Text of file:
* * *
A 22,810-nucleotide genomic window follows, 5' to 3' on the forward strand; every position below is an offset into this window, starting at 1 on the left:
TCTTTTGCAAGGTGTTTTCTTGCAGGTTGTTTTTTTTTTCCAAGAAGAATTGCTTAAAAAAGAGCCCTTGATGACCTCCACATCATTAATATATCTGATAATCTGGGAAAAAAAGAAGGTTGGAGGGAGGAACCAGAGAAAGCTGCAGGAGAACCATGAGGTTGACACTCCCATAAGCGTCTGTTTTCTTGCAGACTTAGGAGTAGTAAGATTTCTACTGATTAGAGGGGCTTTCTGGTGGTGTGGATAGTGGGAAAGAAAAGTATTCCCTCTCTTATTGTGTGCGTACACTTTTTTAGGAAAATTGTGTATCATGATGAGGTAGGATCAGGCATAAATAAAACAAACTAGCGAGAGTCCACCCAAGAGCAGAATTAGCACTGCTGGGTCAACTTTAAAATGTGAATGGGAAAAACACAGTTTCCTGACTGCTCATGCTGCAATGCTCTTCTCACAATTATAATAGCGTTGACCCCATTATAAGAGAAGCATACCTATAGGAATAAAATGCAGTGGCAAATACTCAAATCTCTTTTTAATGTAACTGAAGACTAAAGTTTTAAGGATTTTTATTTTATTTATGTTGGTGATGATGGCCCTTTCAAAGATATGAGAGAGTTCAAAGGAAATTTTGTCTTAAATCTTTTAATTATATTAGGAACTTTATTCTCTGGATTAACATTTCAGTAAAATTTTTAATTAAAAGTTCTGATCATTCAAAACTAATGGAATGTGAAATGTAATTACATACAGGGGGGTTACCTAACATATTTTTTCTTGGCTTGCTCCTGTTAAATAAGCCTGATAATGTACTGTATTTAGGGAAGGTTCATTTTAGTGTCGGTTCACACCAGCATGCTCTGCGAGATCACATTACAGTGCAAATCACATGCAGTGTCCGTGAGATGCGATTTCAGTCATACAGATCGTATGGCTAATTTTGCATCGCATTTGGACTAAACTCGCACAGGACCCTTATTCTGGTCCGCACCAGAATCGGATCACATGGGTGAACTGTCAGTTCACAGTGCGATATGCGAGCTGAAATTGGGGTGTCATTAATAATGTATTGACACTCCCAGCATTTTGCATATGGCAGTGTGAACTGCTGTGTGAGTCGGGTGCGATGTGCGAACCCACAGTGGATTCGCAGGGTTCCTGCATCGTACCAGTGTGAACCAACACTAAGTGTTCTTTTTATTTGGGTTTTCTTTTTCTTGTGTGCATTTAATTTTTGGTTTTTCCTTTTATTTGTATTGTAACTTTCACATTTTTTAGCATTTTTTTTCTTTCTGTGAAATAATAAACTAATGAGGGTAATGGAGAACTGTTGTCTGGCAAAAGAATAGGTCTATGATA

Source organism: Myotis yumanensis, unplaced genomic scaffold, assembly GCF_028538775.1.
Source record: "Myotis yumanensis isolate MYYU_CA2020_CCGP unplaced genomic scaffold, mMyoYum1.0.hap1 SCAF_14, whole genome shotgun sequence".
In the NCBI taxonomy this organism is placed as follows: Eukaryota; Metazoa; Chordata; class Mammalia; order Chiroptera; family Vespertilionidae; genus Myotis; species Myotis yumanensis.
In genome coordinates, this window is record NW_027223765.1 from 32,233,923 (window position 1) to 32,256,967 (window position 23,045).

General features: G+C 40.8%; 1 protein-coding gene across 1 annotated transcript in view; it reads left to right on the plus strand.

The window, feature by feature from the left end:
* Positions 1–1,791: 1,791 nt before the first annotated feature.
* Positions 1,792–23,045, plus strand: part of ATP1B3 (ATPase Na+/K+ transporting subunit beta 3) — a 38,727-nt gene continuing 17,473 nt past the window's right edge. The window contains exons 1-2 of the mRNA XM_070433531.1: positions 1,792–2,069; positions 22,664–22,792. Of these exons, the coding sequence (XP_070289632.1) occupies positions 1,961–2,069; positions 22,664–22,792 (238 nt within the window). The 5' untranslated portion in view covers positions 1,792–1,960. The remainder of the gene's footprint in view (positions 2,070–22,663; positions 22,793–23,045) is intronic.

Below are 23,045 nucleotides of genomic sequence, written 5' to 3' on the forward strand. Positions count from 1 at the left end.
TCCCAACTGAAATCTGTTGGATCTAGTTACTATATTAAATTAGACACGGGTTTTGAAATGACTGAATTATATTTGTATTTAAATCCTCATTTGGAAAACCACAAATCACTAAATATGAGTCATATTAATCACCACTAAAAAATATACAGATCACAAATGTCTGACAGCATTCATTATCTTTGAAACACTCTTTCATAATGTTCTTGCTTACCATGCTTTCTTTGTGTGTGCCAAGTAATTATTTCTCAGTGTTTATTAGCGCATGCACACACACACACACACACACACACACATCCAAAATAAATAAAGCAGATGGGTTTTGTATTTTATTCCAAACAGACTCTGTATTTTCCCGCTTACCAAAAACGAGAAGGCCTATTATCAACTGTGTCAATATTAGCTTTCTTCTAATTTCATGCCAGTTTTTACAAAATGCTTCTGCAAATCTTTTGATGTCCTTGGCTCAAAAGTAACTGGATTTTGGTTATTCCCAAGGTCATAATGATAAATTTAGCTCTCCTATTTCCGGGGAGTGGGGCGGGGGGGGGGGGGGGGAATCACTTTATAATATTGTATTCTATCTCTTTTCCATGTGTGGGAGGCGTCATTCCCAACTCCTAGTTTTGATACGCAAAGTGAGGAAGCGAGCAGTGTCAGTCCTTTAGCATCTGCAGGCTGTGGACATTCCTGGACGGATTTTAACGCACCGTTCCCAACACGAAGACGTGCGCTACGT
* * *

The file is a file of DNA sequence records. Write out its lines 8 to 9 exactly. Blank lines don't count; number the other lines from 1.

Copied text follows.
The window, feature by feature from the left end:
* Positions 1–1,791: 1,791 nt before the first annotated feature.